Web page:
They want viewers to see that they’re clever, inventive and dynamic. It’s interesting to note that nobody even notices when native speakers make mistakes in their speech - but subtitles are under the microscope all the time so everyone sees them!
As a result, if you want to be taken seriously as a subtitler, it’s much better to stick with one style of translation especially when working with serious material because audiences will assume minor inaccuracies are due to transcription errors rather than your lack of skill!
It used to be assumed that viewers would always prefer dubbed versions over subtitles for foreign language content. However, audience demographics have changed considerably since then making it far easier for providers to get away with subtitling almost anything and still make money.
This has brought subtitling to the forefront and audiences now expect it for all foreign language content. Unfortunately, some providers still think they can get away with dubbing for anything considered “high-brow” - such as documentaries, art house movies or educational programs about science or history.
Clearly this is not the case as people want correct translations that they can read at their own speed without having to listen carefully too. Sadly, they’re likely to switch off pretty quickly if you don’t provide them with what they want so play safe and subtitle your material properly!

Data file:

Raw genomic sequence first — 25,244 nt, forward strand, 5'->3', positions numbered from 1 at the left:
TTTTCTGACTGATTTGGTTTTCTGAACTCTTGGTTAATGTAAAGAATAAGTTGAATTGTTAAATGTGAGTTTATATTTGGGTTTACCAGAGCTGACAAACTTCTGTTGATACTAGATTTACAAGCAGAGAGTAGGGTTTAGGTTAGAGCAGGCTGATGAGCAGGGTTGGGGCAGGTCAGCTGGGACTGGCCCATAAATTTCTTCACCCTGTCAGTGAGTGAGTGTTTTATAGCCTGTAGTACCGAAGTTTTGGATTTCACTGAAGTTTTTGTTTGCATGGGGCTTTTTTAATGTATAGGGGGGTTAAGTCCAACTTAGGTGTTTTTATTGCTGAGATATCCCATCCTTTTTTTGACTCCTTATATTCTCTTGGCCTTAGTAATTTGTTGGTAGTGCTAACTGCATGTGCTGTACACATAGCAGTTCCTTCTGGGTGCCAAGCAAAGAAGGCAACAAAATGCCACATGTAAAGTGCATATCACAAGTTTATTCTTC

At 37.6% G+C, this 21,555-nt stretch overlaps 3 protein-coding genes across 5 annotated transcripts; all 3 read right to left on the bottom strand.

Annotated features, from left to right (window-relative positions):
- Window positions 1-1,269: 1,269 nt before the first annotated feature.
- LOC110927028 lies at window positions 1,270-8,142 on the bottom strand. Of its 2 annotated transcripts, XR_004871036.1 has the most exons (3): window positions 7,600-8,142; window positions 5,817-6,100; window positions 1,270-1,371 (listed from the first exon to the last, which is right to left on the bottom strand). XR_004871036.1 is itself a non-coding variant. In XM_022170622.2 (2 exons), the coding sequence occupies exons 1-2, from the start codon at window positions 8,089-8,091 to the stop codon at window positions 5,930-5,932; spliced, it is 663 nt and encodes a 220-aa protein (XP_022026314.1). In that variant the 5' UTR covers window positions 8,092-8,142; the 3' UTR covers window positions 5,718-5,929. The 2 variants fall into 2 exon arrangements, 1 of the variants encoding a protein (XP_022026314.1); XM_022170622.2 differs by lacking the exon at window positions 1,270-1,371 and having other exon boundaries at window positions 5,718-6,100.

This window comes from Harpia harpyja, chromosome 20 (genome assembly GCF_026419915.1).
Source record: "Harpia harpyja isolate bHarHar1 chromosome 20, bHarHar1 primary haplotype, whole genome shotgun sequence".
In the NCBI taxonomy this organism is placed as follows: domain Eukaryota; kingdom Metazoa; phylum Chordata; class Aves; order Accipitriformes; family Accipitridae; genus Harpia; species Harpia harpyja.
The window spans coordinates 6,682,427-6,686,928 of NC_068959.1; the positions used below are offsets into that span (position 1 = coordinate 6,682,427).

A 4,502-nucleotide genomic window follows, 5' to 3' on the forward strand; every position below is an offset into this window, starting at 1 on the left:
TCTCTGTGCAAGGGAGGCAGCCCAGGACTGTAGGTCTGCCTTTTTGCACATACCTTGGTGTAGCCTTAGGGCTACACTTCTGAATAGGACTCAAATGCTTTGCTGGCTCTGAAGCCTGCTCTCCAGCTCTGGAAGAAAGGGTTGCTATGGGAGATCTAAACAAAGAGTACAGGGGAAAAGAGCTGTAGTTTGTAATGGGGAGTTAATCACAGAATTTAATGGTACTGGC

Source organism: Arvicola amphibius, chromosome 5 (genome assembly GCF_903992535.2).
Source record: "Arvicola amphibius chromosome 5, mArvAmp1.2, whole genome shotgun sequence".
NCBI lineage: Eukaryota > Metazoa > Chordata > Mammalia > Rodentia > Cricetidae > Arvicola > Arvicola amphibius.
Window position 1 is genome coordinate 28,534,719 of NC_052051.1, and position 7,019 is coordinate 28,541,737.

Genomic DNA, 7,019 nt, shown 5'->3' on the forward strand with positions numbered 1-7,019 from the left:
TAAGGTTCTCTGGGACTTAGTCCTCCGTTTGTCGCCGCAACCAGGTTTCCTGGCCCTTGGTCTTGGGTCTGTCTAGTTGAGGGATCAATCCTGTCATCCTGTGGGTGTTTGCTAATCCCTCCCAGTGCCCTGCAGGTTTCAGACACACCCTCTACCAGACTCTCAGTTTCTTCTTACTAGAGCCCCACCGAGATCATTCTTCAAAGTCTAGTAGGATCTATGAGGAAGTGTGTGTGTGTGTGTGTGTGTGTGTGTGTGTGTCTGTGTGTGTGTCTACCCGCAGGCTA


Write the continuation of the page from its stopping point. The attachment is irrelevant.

While both subtitles and closed captions are displayed text that transcribe video to text, translate or otherwise convey the audio portion of television programs, movies and video games to individuals who cannot hear them, there are important differences between the two.
Closed captioning may also include sound effects or other sounds in order to better convey important information about ambient noises - a feature often missing from subtitles.
Subtitles translate video dialogues and on-screen text into a language that the viewer understands, while closed captioning describes sounds and sound effects as they occur, which makes them particularly useful for individuals who are deaf or hard of hearing.
The benefits of closed captioning are for people who are deaf or hard of hearing, while subtitles are intended to assist people who speak a language other than the one spoken in the video.
At SubtitleBee, we are passionate about providing high-quality subtitles for users of all types. Whether it’s educational material, film or television content, we offer subtitles and translations in 100+ languages.
In today’s world of on-demand, streaming services and YouTube videos it is more important than ever to have high quality subtitles. In particular foreign languages can tremendously expand an audience base as well boost search rankings in countries where they aren’t available - which will increase discoverability for viewers across the globe!
Our easy-to use subtitling and audio transcription service guarantees high quality translations at an affordable rate, saving you time. We have subtitles in over 100 languages that will get your message across no matter what the occasion.
For more information, feel free to contact us today!